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Posted at 1:14 PM ET, 01/ 9/2011

Tucson shooting, economy, health care top Sunday shows

By Felicia Sonmez and Emi Kolawole


Reid: Tea party "will disappear" once economy improves

In an interview recorded before Saturday's incident, Senate Majority Leader Harry Reid (D-Nev.) pushed for an increase in the nation's debt ceiling, saying that "we can't back out on the money we owe the rest of the world. We can't do as the Gingrich crowd did a few years ago, close government." Reid also predicted that the tea party movement "will disappear as soon as the economy gets better, and the economy is getting better all the time."

Reps. Raul Grijalva (D-Ariz.), Trent Franks (R-Ariz.), Raul Labrador (R-Idaho), Debbie Wasserman Schultz (D-Fla.) and Emanuel Cleaver (D-Mo.) discussed the attack on Rep. Gabrielle Giffords (D-Ariz.).

Franks said it was "ironic" that Giffords had read the First Amendment at Wednesday's live reading of the Constitution on the House floor. "And yet when she was out, exercising that right, when she was out doing her job as a member of Congress, some deranged degenerate shot her down. And I will tell you, that I think that's an attack not only on freedom and the country itself; it's an attack on humanity," Franks said. Grijalva said that "we're all connected to this tragedy," noting that the mother of Gabe Zimmerman, the Gifford staffer who was killed in Saturday's attack, "gave me the first job I ever had in that community." Wasserman Schultz said the incident should be a "wake-up call" for members who had "treated ... their own personal security in a cavalier way." Cleaver said that "we are in a dark place in the country right now, and the atmospheric condition is toxic. And much of it originates here in Washington, D.C."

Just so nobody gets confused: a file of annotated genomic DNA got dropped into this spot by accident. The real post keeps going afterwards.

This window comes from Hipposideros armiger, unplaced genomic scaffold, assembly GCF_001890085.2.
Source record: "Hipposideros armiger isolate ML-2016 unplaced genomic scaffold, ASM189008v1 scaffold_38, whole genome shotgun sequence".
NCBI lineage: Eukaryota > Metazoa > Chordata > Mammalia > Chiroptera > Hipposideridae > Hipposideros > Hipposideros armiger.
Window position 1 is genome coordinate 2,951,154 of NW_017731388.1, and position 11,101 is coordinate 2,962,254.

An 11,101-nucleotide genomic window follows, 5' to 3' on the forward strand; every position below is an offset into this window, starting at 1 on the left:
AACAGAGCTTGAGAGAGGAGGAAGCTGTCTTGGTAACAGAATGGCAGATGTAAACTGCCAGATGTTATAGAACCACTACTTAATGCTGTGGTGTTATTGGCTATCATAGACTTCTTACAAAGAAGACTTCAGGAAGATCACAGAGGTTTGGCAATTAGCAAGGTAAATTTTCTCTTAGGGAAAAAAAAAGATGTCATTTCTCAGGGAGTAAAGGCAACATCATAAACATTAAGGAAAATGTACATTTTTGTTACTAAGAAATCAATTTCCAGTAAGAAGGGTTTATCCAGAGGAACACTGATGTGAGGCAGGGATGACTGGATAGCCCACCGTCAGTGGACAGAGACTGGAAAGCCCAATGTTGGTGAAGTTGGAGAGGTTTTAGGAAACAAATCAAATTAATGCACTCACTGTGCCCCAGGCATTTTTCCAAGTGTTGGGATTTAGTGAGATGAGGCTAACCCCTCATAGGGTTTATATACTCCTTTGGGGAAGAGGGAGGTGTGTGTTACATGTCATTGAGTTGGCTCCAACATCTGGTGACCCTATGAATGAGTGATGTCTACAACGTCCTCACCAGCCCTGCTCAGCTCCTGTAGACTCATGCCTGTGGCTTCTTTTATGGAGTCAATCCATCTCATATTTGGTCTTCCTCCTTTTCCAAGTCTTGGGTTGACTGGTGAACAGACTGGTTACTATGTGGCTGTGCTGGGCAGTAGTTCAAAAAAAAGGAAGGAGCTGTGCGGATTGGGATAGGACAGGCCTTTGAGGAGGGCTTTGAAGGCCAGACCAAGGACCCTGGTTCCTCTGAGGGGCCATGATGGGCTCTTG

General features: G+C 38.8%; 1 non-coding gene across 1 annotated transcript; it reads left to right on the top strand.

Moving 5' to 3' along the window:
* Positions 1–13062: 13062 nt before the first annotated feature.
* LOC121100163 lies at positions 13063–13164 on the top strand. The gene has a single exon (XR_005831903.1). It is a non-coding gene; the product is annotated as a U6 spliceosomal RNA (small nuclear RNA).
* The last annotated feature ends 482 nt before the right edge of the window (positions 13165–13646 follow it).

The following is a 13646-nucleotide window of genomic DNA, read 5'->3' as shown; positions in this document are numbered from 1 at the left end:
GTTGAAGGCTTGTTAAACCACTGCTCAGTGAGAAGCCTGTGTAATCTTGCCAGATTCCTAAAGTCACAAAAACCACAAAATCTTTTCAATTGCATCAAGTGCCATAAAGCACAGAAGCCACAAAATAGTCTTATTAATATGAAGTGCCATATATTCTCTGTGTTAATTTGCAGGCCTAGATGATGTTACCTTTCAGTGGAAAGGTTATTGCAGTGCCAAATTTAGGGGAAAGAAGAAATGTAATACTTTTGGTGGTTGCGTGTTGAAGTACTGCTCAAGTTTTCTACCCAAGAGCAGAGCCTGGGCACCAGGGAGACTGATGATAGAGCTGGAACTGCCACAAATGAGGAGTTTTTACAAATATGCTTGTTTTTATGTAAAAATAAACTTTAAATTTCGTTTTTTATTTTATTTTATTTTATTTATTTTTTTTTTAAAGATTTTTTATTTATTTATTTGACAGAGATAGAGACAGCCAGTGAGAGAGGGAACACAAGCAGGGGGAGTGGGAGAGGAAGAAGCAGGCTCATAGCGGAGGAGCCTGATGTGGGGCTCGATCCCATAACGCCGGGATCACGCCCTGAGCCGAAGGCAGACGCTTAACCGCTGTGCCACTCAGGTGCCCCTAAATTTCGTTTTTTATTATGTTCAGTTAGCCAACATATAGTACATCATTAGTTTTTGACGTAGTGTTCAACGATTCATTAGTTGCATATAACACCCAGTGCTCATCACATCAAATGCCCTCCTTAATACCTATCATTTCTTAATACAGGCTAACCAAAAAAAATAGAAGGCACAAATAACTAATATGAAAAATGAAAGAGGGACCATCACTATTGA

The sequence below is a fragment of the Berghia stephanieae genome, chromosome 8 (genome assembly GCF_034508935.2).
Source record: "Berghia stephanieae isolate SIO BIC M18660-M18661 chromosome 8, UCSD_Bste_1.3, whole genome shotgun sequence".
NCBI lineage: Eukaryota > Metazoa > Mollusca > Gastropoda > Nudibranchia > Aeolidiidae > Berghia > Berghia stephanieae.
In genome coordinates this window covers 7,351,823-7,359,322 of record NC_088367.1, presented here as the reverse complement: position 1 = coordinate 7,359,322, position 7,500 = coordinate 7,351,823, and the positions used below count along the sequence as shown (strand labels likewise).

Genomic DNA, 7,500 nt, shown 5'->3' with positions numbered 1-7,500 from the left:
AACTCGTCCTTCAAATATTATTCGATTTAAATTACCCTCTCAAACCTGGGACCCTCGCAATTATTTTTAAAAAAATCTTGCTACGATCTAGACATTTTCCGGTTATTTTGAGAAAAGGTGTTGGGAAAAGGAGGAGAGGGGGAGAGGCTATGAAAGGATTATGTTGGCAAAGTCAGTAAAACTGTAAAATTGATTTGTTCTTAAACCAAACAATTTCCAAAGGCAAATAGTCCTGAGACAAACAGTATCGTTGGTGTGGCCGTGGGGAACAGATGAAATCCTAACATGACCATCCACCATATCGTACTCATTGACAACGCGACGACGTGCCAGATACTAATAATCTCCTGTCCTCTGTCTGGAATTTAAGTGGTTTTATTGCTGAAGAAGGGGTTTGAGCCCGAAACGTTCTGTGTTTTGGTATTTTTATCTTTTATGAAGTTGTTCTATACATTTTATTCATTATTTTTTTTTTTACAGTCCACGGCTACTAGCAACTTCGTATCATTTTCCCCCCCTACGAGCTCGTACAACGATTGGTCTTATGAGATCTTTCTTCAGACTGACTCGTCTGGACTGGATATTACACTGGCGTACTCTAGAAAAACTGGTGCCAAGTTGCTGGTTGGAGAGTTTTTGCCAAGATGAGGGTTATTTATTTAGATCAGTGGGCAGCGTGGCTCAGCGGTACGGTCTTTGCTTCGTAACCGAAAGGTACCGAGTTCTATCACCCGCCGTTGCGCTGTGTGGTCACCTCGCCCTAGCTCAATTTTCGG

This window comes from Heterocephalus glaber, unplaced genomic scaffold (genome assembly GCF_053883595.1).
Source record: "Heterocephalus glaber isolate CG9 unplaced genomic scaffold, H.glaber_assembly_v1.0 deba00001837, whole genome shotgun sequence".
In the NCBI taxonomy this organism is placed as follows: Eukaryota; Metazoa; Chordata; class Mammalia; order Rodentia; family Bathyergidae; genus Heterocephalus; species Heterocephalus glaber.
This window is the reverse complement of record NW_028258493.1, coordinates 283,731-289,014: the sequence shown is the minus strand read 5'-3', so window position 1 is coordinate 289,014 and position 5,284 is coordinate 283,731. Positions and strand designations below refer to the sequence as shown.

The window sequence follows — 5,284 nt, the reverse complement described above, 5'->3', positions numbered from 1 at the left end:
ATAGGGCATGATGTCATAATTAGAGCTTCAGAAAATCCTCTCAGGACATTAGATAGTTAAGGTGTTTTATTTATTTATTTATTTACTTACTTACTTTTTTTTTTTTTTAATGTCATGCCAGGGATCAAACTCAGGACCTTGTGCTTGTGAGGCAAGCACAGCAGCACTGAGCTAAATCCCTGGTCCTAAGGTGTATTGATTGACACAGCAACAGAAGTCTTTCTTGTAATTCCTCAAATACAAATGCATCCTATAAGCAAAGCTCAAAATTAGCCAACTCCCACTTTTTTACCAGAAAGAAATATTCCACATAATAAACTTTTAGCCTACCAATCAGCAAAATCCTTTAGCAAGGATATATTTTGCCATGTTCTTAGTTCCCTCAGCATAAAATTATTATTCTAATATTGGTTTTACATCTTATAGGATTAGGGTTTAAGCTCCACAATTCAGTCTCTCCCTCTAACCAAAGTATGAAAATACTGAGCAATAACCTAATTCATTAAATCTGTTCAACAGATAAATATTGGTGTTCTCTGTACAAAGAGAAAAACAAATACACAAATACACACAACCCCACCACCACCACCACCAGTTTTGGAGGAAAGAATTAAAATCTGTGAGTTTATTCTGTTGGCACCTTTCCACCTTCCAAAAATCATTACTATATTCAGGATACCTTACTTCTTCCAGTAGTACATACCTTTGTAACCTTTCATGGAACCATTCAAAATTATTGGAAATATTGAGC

Giffords intern: "My first instinct" was to make sure Giffords was all right

Daniel Hernandez, a 20-year-old intern for Rep. Gabrielle Giffords (D-Ariz.) whose quick action Saturday may have saved the lawmaker's life, said that his first instinct was to run to Giffords' side. "When the shooting started, my first instinct was to try and make sure that the congresswoman and her staff were okay," Hernandez said. "I have limited experience in triage and training, so when I heard gunshots, my first instinct was to head towards the congresswoman to make sure that she was okay."

Tillman Fertitta, a family friend of Giffords, said that the lawmaker was in an induced coma. "She is in an induced coma right now, and she'll be in the induced coma for the next few days," Fertitta said. "That's what the doctors feel like is best. They've got to make sure she's not -- I'm not a doctor, but they've got to make sure that, you know, they control the, you know -- that the brain continues to operate well."


Clyburn condemns "vitriolic words"

Following Saturday's attack against Rep. Gabrielle Giffords (D-Ariz.), House Assistant Democratic Leader James Clyburn (S.C.) said that he agreed with Pima County Sheriff Clarence Dupnik's criticism of political "vitriol" and called for congressional leaders to more forcefully condemn overheated rhetoric. "I think the sheriff out there in Tucson, I think he's got it right; words do have consequences," Clyburn said. "And this is nothing new. I've been saying this for a long time now. We're getting ready to celebrate this weekend the birthday of Martin Luther King, Jr., who admonished us that we are going to regret in this generation not just for the vitriolic words and deeds of bad people but for the appalling silence of good people."

Sen. Rand Paul (R-Ky.). Paul, an ophthalmologist, decried the attacks and speculated that Loughner, the shooting suspect, may have suffered from paranoid schizophrenia. "I've looked at some of the writings of this young man, and from a medical point of view, there's a lot to suggest paranoid schizophrenia, that this man was a really sick individual. ... It's probably about a very sick individual and what should've been done for that person. But the weapons don't kill people; it's the individual that killed these people."